Wednesday, September 14, 2011

Confederate Flying Machine

Plans for Confederate flying machine are up for sale
One man's vision caught Jefferson Davis' attention, but never could get funded

The papers of R. Finley Hunt, a dentist with a passion for flight, describe scenarios where flying machines bombed Federal troops across Civil War battlefields.By Jeremy Hsu

While Rebel and Union soldiers still fought it out with bayonets and cannons, a Confederate designer had the foresight to imagine flying machines attacking Northern armies. He couldn't implement his vision during the war, and the plans disappeared into history, until resurfacing at a rare book dealer's shop 150 years later.

Now those rediscovered designs have found their way to the auction block, providing a glimpse at how Victorian-era technology could have beaten the Wright Brothers to the punch.

The papers of R. Finley Hunt, a dentist with a passion for flight, describe scenarios where flying machines bombed Federal troops across Civil War battlefields. Hunt's papers are set to go up for sale at the Space and Aviation Artifacts auction during the week of Sept. 15-22, giving one lucky collector a chance to own a piece of an alternate technological history that never came to pass.

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"It's incredible for someone who loves early aviation, because it poses the great question of 'What if?'" said Bobby Livingston, vice president of sales and marketing with RR Auction. "What if planes had appeared above the wilderness when (Union Gen. Ulysses S.) Grant began his campaign in the Shenandoah Valley?"

The hardback collection includes pencil drawings of wings, propellers and a multicylinder steam engine. Hunt's designs drew inspiration from his love of studying any and all flying methods found in nature, despite his own lack of professional expertise.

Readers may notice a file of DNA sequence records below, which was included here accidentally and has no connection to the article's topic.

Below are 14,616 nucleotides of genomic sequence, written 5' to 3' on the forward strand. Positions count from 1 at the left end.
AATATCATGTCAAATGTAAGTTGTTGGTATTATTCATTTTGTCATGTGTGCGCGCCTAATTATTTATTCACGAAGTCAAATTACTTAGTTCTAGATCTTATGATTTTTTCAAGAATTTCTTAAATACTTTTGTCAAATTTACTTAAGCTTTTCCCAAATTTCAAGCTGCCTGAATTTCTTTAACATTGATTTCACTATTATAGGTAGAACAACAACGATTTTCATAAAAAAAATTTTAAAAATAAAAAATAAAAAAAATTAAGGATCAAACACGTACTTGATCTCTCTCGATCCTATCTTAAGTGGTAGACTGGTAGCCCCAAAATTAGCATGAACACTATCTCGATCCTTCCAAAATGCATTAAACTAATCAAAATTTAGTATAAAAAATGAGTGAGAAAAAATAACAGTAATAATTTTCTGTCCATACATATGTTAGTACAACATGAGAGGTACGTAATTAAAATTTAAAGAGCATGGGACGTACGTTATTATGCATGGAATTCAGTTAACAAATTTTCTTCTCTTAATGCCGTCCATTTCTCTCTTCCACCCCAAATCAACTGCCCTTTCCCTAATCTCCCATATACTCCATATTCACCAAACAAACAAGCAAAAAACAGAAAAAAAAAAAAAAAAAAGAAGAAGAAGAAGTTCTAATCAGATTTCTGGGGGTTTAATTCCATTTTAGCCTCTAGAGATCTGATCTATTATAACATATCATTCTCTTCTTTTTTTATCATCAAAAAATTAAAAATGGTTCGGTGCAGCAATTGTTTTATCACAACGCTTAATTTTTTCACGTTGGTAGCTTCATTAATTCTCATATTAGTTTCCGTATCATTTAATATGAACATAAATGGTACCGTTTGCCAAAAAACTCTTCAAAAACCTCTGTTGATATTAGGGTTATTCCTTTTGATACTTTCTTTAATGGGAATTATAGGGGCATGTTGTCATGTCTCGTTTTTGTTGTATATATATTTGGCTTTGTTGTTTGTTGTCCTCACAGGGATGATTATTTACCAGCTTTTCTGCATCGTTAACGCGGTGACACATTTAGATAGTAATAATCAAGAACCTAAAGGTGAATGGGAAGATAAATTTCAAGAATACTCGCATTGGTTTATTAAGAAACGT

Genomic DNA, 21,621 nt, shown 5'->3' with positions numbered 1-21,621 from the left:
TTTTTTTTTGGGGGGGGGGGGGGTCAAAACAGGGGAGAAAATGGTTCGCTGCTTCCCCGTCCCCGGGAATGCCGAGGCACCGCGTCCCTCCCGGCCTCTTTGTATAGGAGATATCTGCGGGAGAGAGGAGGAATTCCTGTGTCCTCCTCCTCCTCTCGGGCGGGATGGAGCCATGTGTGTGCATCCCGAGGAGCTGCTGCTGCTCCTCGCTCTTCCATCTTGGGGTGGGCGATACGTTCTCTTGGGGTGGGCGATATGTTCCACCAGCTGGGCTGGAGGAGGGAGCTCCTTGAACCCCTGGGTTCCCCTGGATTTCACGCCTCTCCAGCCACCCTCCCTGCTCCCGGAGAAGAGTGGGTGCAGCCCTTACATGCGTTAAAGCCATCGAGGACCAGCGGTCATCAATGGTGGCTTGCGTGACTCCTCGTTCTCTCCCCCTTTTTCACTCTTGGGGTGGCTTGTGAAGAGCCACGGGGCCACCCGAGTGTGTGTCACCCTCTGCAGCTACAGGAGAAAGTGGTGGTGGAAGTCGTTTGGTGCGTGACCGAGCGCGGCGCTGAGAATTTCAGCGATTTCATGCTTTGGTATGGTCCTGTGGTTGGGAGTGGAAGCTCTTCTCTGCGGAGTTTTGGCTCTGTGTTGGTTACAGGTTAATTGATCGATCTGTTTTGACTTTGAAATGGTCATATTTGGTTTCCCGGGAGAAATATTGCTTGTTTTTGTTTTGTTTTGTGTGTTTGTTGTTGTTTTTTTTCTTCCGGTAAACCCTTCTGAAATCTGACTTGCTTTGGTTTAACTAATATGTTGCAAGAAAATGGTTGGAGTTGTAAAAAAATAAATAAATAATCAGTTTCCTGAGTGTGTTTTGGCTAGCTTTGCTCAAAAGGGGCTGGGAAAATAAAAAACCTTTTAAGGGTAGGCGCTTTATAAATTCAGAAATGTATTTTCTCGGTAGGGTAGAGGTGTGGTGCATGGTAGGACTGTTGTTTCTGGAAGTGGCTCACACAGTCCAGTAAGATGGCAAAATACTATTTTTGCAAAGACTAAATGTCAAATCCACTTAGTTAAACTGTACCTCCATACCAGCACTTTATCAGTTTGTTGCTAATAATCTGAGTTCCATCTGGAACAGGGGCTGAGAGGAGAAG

But Hunt found it difficult to find an engineer willing to build the device, despite getting the help of Confederate President Jefferson Davis to have the proposal considered. Letters between Hunt and a Confederate review board show that other engineers had strong doubts about the "steam flying machine."

First, the engineers said Hunt had dramatically overestimated the engine's power and ability to keep the machine flying. They also described another error in Hunt's reasoning as being "so obvious on reflection that no discussion is required."

"When they turned him down, it was over the science of it," Livingston told "But they considered it, and considered it a lot."

Hunt refused to take no for an answer. The papers include another letter to Davis, wherein Hunt tries to defend his flying theories and asks for assistance from a machinist. In the end, the Confederates decided against spending money to fund the project.

Still, the Confederates did deploy several other innovative war machines. Their ironclad steamship, the CSS Virginia, fought against the USS Monitor in the world's first duel between ironclads. A Confederate submarine called the H.L. Hunley also made its mark in history as the first submarine to successfully sink an enemy ship.

Both the Union and Confederate sides also flew manned balloons to scout different battlefields.

As for Hunt, he went to Washington, D.C., and got a U.S. patent on his device after the Civil War ended in 1865. He also built several working models and was still attempting to get financing in 1872. Yet he never saw his vision take flight.

"It looks to me like he's 40 years before the Wright brothers with a rotary engine driving propellers, but I don't know how close he was," Livingston said. "He never got the money to do it."